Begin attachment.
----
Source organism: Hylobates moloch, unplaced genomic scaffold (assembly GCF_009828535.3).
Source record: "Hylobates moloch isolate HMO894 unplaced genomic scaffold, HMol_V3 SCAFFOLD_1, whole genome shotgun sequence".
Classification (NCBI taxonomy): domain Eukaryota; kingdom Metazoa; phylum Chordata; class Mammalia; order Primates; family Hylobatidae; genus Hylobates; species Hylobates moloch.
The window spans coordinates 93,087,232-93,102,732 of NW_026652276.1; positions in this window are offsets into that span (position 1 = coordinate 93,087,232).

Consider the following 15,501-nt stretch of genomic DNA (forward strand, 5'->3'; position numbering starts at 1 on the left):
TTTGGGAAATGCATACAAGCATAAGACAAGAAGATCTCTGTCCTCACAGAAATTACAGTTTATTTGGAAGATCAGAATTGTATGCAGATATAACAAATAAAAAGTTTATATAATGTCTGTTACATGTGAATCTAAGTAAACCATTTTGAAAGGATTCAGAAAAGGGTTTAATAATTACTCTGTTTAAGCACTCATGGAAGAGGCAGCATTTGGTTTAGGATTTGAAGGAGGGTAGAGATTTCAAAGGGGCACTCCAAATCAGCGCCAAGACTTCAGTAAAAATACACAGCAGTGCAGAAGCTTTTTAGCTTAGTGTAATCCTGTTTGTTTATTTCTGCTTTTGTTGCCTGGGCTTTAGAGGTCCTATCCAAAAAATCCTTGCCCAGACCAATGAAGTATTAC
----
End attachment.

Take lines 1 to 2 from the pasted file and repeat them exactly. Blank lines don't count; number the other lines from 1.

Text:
Source organism: Hylobates moloch, unplaced genomic scaffold (assembly GCF_009828535.3).
Source record: "Hylobates moloch isolate HMO894 unplaced genomic scaffold, HMol_V3 SCAFFOLD_1, whole genome shotgun sequence".